You’ve Got Sol: 5 Things You Might Not Know About the Sun

Image Credit: Serg64 / Shutterstock.com
The sun is a rather familiar fixture in our lives, bathing the world in light and acting as the anchor for the entire solar system. But while you may be entirely aware of the sun and its better known details, there are many things about our closest, favorite star that you may not know. Sure, everyone can rattle of the basic stats, such as its 93 million mile distance from our planet (depending on the time of year, that is) and its size, which is a bit less than 110 times bigger than our lil’ home, but I bet you didn’t know that…

5 The Sun’s Surface Temperature Is 5500 Degrees Celsius

At its core, the sun is a bit warmer. How much warmer, you ask? Well, it’s about 14.9 MILLION degrees Celsius, so you do the math. Why is it so damn hot? It’s because the mechanism that drives the Sun, and therefore our entire solar system, is constant nuclear reaction. Every second, countless atoms are collapsing inward toward each other within the Sun, ready to be fused together, creating energy, light, and new elemental material, such as carbon atoms. That’s right, dear friends, you really are made of stars!

4 Comets Have Tails Thanks Entirely to the Sun

You surely know the difference between a comet and an asteroid (and the difference, pedantic though it is, between an asteroid, a meteoroid, a meteor, and a meteorite…), namely that comets are largely made of ice. Thus the wondrous tail a comet sports, which is made up of countless particles of frozen material breaking away from the main comet. You may not know that these tails always point away from the Sun, relative to the comet’s path – this is because they are directed away from the sun by the omnipresent solar wind, a kind of celestial breeze made up of electrons and protons that have escaped from the Sun’s gravity thanks to their small size and hyper-charged nature.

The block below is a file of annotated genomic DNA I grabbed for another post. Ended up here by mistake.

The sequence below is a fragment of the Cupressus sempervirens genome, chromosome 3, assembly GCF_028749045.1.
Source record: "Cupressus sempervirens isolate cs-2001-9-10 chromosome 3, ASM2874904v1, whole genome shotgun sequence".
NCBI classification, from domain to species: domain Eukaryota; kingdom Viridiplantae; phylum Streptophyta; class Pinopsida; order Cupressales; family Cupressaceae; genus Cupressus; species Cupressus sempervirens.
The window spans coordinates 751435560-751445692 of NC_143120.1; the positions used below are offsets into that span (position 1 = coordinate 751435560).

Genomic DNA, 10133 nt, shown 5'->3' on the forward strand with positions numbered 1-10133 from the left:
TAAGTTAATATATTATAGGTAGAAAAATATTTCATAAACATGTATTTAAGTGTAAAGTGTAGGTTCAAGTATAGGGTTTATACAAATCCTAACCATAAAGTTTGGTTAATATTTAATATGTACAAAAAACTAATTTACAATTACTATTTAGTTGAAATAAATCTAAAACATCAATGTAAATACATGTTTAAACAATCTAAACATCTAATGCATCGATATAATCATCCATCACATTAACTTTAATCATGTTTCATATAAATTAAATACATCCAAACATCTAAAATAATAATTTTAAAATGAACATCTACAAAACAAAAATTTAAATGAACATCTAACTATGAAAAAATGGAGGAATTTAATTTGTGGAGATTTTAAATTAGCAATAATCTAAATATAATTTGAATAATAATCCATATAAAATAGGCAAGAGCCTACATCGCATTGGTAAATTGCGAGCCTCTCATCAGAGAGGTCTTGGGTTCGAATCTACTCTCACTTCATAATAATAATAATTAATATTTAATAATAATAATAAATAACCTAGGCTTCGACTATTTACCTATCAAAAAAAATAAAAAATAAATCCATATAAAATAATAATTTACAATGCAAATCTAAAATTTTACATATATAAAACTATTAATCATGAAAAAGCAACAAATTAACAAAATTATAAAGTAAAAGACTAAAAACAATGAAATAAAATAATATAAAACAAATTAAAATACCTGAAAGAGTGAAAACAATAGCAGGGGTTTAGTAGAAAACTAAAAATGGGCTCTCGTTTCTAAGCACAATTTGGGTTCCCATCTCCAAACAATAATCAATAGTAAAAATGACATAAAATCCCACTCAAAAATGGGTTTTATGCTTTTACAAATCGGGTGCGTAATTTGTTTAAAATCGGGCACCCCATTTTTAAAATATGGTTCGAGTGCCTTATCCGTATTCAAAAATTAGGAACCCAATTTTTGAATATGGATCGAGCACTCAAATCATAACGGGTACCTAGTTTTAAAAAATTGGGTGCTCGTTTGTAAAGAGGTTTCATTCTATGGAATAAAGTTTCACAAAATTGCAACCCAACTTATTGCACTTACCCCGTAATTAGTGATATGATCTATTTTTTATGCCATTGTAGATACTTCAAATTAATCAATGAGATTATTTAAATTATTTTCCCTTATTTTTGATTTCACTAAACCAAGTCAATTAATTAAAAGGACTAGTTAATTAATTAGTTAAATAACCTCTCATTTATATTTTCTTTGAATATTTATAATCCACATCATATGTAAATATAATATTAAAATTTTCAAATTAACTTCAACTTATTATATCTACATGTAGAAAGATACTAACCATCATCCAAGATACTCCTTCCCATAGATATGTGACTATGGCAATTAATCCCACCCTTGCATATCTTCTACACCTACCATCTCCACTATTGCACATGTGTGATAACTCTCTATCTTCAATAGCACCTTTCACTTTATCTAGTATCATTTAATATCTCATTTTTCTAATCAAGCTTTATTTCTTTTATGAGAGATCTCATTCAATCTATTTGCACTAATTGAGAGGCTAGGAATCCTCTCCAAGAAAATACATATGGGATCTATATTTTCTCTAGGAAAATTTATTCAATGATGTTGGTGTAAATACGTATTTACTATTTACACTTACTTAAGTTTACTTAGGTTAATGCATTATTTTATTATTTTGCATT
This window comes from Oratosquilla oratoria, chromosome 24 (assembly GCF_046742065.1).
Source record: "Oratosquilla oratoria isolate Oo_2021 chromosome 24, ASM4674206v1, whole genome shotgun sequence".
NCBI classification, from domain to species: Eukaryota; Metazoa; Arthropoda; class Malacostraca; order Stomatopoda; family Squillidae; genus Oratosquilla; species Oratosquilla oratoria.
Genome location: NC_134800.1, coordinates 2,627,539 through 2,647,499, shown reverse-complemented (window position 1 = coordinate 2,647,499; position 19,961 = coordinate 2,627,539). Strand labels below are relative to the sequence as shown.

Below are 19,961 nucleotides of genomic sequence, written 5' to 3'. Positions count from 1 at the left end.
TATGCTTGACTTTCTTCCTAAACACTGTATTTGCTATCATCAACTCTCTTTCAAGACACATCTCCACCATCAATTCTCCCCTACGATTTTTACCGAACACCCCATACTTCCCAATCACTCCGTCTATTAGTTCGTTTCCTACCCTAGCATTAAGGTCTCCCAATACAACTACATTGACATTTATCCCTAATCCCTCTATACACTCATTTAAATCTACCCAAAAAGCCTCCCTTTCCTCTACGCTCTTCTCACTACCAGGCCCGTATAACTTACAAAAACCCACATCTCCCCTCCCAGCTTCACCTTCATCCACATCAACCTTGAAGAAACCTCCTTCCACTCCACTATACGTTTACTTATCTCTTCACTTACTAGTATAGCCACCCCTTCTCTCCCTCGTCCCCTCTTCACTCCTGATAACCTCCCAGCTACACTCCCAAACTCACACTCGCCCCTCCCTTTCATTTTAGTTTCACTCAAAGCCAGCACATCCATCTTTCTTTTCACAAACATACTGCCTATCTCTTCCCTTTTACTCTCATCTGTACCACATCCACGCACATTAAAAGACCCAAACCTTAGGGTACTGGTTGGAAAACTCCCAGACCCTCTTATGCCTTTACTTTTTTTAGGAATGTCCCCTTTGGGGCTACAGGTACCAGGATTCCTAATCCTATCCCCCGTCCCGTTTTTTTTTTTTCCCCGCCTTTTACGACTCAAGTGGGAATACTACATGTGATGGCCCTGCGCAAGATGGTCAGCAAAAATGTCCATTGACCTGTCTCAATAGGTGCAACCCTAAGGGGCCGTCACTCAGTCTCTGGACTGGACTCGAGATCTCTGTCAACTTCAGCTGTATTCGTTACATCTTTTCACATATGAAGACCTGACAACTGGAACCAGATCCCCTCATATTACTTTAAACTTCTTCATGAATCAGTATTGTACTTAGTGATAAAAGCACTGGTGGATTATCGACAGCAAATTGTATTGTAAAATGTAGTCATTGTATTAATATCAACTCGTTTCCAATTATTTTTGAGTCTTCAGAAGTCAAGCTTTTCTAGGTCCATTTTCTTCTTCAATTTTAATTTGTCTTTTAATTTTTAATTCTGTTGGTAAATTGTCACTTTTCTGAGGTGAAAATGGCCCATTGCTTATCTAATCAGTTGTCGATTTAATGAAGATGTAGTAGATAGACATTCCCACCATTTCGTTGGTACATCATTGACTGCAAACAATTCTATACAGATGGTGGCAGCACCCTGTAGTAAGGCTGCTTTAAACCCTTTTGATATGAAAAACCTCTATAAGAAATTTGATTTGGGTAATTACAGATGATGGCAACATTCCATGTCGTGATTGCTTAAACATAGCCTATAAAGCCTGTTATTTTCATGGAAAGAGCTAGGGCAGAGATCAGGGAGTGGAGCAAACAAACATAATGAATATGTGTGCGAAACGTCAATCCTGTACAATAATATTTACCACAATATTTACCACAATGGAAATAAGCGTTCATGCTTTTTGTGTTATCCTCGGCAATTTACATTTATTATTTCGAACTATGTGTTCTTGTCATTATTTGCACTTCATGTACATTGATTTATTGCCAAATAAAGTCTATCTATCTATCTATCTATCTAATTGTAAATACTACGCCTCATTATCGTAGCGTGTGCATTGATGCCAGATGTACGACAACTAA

3 The Sun Accounts for Just a Tadunder 99% of the Mass of the ENTIRE SOLAR SYSTEM.

That’s right, from mighty Jupiter to the demoted, sulking Pluto, to the Kuiper Belt, to everything you have ever eaten, and only about one percent of the mass of our entire solar system exists outside of its huge, raging center. To put that into clearer perspective, the sun is huge, bro. That help?

2 The Sun is in About 5 Billion or So Years

The Sun, in about 5 billion or so years, will likely grow to over 250 times its present size (not mass, which will actually drop!) and thus will devour much of the solar system. If earth is still spinning its way around the sun then, this little dance will stop once our #1 star goes Red Giant on us.

1 The Sun, in About 5 Billion or So Years

Yes, despite being a gigantic flaming ball of flame, the Sun has discernible surface and atmospheric weather-like patterns. From sunspots, which are areas that appear darker than the rest of the surface due to increased magnetic activity reducing the release of energy/light, to solar flares, which is the rather the opposite occurrence, when much more energy than usual is released from the sun, often to the chagrin of electronics here on earth.

Now that you know a bit more about the Sun, why not learn all you can about the other exciting stars in the sky? You can start with Polaris, and work your way over to Alpha Centauri and Sirius, and then all the way to Ross 248 or even Struve 2398!

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